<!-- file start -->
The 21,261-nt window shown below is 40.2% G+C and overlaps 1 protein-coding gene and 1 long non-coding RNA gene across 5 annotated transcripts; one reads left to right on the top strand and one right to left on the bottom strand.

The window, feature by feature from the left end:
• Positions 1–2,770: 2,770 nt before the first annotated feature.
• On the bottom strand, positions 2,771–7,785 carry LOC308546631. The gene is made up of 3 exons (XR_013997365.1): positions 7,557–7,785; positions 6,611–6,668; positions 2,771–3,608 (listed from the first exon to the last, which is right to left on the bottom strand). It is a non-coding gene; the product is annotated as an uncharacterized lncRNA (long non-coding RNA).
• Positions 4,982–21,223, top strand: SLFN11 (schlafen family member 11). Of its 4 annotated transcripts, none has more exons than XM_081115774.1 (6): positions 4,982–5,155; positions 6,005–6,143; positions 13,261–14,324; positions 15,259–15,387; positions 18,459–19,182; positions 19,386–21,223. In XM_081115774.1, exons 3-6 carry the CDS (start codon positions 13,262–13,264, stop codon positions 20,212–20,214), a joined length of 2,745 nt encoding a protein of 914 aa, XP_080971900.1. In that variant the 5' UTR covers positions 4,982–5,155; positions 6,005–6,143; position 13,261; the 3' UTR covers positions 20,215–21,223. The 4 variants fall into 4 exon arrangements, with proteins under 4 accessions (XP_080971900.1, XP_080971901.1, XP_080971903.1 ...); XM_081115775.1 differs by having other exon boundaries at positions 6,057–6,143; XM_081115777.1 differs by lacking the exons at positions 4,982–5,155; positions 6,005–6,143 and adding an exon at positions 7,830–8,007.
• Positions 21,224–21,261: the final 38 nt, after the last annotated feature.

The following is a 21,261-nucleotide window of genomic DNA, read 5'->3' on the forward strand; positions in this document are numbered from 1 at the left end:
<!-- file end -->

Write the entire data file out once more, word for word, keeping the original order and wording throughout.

The 21,261-nt window shown below is 40.2% G+C and overlaps 1 protein-coding gene and 1 long non-coding RNA gene across 5 annotated transcripts; one reads left to right on the top strand and one right to left on the bottom strand.

The window, feature by feature from the left end:
• Positions 1–2,770: 2,770 nt before the first annotated feature.
• On the bottom strand, positions 2,771–7,785 carry LOC308546631. The gene is made up of 3 exons (XR_013997365.1): positions 7,557–7,785; positions 6,611–6,668; positions 2,771–3,608 (listed from the first exon to the last, which is right to left on the bottom strand). It is a non-coding gene; the product is annotated as an uncharacterized lncRNA (long non-coding RNA).
• Positions 4,982–21,223, top strand: SLFN11 (schlafen family member 11). Of its 4 annotated transcripts, none has more exons than XM_081115774.1 (6): positions 4,982–5,155; positions 6,005–6,143; positions 13,261–14,324; positions 15,259–15,387; positions 18,459–19,182; positions 19,386–21,223. In XM_081115774.1, exons 3-6 carry the CDS (start codon positions 13,262–13,264, stop codon positions 20,212–20,214), a joined length of 2,745 nt encoding a protein of 914 aa, XP_080971900.1. In that variant the 5' UTR covers positions 4,982–5,155; positions 6,005–6,143; position 13,261; the 3' UTR covers positions 20,215–21,223. The 4 variants fall into 4 exon arrangements, with proteins under 4 accessions (XP_080971900.1, XP_080971901.1, XP_080971903.1 ...); XM_081115775.1 differs by having other exon boundaries at positions 6,057–6,143; XM_081115777.1 differs by lacking the exons at positions 4,982–5,155; positions 6,005–6,143 and adding an exon at positions 7,830–8,007.
• Positions 21,224–21,261: the final 38 nt, after the last annotated feature.

The following is a 21,261-nucleotide window of genomic DNA, read 5'->3' on the forward strand; positions in this document are numbered from 1 at the left end: